Fellows said he’s in the race because there is no real fiscal conservative in the
race.
“The Democrats won’t put up someone to fight Rehberg,” Fellows said. “It’s too
simplistic to say, ‘I’m going to sit back and not raise any money.’ Any of us can do that.”
Fellows, a graduate of the University of Montana whose passion is rebuilding
Volkswagen busses, is in his fifth congressional campaign. He’s also run for secretary of
state and the Montana Legislature. He has yet to win a statewide race.
While Fellows will admit his role it is often frustrating, it’s not all that terrible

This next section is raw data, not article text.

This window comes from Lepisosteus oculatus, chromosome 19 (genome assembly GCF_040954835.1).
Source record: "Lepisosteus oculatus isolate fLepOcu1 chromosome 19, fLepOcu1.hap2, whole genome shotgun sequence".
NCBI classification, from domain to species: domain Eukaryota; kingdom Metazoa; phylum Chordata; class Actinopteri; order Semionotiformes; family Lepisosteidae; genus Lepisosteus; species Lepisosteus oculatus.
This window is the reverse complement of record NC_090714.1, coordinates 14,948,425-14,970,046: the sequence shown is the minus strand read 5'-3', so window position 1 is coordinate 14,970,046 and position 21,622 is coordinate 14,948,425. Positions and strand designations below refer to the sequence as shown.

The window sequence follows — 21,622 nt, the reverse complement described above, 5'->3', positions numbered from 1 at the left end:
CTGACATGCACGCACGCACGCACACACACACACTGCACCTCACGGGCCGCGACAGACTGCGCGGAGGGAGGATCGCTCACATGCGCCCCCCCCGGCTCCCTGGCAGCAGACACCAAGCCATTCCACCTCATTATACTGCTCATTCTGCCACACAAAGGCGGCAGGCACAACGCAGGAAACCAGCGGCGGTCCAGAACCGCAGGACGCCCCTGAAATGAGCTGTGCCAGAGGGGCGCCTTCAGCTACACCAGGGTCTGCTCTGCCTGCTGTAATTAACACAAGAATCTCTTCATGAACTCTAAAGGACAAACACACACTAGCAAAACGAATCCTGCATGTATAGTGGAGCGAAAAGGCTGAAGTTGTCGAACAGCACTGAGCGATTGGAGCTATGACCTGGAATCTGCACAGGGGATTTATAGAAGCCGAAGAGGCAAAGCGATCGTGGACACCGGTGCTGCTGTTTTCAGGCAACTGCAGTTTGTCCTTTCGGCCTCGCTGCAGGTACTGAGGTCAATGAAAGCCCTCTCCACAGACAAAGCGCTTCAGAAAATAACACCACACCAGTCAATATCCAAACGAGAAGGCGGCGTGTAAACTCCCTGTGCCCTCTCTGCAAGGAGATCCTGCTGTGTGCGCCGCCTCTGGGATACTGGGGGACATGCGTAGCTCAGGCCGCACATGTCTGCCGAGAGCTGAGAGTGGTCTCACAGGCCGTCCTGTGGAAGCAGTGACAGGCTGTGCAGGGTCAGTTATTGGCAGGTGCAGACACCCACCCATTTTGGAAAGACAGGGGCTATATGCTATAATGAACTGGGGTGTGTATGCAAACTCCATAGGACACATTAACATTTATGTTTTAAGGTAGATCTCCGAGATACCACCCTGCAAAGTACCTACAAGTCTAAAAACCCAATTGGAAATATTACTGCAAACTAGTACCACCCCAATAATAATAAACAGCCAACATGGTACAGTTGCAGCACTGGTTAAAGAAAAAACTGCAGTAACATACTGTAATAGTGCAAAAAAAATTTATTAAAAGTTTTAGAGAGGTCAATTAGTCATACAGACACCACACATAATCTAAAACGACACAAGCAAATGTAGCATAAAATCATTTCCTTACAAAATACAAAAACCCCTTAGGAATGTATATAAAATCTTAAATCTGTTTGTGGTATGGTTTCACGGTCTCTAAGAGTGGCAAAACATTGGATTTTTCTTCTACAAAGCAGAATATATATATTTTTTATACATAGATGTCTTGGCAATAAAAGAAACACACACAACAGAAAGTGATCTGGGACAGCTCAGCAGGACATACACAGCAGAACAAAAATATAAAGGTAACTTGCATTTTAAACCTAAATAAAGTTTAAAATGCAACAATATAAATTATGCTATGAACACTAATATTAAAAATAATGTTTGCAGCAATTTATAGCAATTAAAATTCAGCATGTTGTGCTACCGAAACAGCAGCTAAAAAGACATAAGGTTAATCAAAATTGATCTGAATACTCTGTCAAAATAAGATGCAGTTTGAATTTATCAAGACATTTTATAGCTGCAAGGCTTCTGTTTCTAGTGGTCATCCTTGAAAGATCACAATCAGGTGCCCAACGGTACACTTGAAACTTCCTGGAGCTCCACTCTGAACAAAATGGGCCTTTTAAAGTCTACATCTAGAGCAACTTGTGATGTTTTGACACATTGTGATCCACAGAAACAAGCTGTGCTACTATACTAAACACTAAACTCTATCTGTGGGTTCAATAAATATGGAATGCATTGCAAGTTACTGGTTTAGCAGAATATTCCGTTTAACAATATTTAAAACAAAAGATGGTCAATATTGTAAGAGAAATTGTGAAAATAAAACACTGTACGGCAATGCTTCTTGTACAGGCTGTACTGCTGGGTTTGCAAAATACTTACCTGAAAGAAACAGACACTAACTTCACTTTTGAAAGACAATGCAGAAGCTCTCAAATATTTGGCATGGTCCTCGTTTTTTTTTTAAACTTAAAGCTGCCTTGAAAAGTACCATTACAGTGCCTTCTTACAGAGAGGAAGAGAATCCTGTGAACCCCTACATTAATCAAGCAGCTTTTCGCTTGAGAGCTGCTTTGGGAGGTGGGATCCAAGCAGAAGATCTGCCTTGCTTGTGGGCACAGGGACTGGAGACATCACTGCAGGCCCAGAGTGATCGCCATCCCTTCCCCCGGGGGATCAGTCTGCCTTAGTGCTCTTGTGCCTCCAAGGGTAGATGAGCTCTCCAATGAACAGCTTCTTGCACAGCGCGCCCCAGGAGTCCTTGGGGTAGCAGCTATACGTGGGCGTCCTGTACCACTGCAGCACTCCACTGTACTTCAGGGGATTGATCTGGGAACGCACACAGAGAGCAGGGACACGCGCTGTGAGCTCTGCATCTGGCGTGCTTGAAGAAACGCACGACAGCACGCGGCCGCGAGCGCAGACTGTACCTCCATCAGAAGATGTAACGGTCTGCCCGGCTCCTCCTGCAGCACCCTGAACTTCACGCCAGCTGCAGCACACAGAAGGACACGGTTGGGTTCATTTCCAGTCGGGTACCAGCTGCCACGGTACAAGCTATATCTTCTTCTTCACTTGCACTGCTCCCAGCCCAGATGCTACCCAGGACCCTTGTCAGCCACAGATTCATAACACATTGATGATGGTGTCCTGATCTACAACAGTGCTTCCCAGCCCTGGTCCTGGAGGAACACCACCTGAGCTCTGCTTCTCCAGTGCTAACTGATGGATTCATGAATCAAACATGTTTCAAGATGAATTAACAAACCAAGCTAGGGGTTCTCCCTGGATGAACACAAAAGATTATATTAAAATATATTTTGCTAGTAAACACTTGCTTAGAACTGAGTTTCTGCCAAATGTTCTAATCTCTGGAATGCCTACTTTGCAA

either, he said.
“We’d all like to win the race,” he said. “But eventually you hope to at least get
some of your ideas across and sway public opinion.”
As a member of the Libertarian Party, Fellows is all about expanding civil
liberties and minimizing government. “We allow people to do as they will without
infringing on the rights of others to do what they want to do,” he said.
And when it comes to the big issues in the congressional race, Fellows focuses on
spending – which he says has gone far enough.
“The Republicans have been spending more than they really should,” he said.
“They had a chance to reduce the budget in 2003, but instead they chose to raise three
different taxes,” he said. “We can’t keep spending like drunken sailors.”
Instead, Fellows said, Americans should be asking what they can do to reduce the
budget. They could start by eliminating pork-barrel spending for pet projects in their
districts, he added.